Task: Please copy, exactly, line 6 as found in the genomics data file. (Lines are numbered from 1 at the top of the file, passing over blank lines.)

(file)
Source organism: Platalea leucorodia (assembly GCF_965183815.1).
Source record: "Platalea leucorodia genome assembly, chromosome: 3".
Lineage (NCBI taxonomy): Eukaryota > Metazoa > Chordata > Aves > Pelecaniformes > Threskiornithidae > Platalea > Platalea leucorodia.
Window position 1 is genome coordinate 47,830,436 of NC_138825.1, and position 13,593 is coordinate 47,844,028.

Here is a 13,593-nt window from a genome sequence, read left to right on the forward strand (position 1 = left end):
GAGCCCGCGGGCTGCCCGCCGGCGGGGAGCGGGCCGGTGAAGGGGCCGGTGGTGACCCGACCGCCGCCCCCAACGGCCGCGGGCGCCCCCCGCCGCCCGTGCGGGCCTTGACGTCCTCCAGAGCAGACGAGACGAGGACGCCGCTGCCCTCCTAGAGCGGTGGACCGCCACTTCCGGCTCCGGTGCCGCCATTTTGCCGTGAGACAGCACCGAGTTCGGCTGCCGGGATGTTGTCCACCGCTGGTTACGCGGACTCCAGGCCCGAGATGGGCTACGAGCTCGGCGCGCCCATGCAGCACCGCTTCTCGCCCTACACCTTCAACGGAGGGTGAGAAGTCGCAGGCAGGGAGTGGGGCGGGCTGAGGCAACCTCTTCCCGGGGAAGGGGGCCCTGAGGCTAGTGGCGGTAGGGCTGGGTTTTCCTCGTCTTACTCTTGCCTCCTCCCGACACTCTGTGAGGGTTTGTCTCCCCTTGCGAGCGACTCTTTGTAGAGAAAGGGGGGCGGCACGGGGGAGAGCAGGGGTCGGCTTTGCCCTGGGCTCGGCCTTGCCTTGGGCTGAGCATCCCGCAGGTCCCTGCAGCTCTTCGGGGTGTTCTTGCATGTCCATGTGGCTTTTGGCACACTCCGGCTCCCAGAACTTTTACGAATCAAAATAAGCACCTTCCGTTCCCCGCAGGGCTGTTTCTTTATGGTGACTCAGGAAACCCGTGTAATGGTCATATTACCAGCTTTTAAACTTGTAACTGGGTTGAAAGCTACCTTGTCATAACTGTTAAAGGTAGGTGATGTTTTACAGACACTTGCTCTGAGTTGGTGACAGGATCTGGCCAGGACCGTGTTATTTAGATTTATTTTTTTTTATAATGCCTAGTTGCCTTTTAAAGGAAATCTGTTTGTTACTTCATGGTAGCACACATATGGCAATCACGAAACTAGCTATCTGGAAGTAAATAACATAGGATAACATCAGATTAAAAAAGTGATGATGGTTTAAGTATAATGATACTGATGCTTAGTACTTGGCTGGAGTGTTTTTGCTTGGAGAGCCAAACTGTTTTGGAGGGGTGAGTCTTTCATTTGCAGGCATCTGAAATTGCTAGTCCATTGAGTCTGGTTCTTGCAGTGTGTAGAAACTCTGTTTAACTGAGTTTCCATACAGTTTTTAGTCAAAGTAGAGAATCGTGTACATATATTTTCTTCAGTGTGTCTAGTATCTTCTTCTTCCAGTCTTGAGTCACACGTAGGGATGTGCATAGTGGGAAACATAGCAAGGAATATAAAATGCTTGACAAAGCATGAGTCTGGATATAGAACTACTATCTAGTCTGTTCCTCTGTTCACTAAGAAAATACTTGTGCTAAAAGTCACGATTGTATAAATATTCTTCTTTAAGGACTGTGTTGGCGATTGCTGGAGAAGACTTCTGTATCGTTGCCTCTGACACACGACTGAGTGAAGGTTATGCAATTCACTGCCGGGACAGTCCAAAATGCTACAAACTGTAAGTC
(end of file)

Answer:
GAGCCCGCGGGCTGCCCGCCGGCGGGGAGCGGGCCGGTGAAGGGGCCGGTGGTGACCCGACCGCCGCCCCCAACGGCCGCGGGCGCCCCCCGCCGCCCGTGCGGGCCTTGACGTCCTCCAGAGCAGACGAGACGAGGACGCCGCTGCCCTCCTAGAGCGGTGGACCGCCACTTCCGGCTCCGGTGCCGCCATTTTGCCGTGAGACAGCACCGAGTTCGGCTGCCGGGATGTTGTCCACCGCTGGTTACGCGGACTCCAGGCCCGAGATGGGCTACGAGCTCGGCGCGCCCATGCAGCACCGCTTCTCGCCCTACACCTTCAACGGAGGGTGAGAAGTCGCAGGCAGGGAGTGGGGCGGGCTGAGGCAACCTCTTCCCGGGGAAGGGGGCCCTGAGGCTAGTGGCGGTAGGGCTGGGTTTTCCTCGTCTTACTCTTGCCTCCTCCCGACACTCTGTGAGGGTTTGTCTCCCCTTGCGAGCGACTCTTTGTAGAGAAAGGGGGGCGGCACGGGGGAGAGCAGGGGTCGGCTTTGCCCTGGGCTCGGCCTTGCCTTGGGCTGAGCATCCCGCAGGTCCCTGCAGCTCTTCGGGGTGTTCTTGCATGTCCATGTGGCTTTTGGCACACTCCGGCTCCCAGAACTTTTACGAATCAAAATAAGCACCTTCCGTTCCCCGCAGGGCTGTTTCTTTATGGTGACTCAGGAAACCCGTGTAATGGTCATATTACCAGCTTTTAAACTTGTAACTGGGTTGAAAGCTACCTTGTCATAACTGTTAAAGGTAGGTGATGTTTTACAGACACTTGCTCTGAGTTGGTGACAGGATCTGGCCAGGACCGTGTTATTTAGATTTATTTTTTTTTATAATGCCTAGTTGCCTTTTAAAGGAAATCTGTTTGTTACTTCATGGTAGCACACATATGGCAATCACGAAACTAGCTATCTGGAAGTAAATAACATAGGATAACATCAGATTAAAAAAGTGATGATGGTTTAAGTATAATGATACTGATGCTTAGTACTTGGCTGGAGTGTTTTTGCTTGGAGAGCCAAACTGTTTTGGAGGGGTGAGTCTTTCATTTGCAGGCATCTGAAATTGCTAGTCCATTGAGTCTGGTTCTTGCAGTGTGTAGAAACTCTGTTTAACTGAGTTTCCATACAGTTTTTAGTCAAAGTAGAGAATCGTGTACATATATTTTCTTCAGTGTGTCTAGTATCTTCTTCTTCCAGTCTTGAGTCACACGTAGGGATGTGCATAGTGGGAAACATAGCAAGGAATATAAAATGCTTGACAAAGCATGAGTCTGGATATAGAACTACTATCTAGTCTGTTCCTCTGTTCACTAAGAAAATACTTGTGCTAAAAGTCACGATTGTATAAATATTCTTCTTTAAGGACTGTGTTGGCGATTGCTGGAGAAGACTTCTGTATCGTTGCCTCTGACACACGACTGAGTGAAGGTTATGCAATTCACTGCCGGGACAGTCCAAAATGCTACAAACTGTAAGTC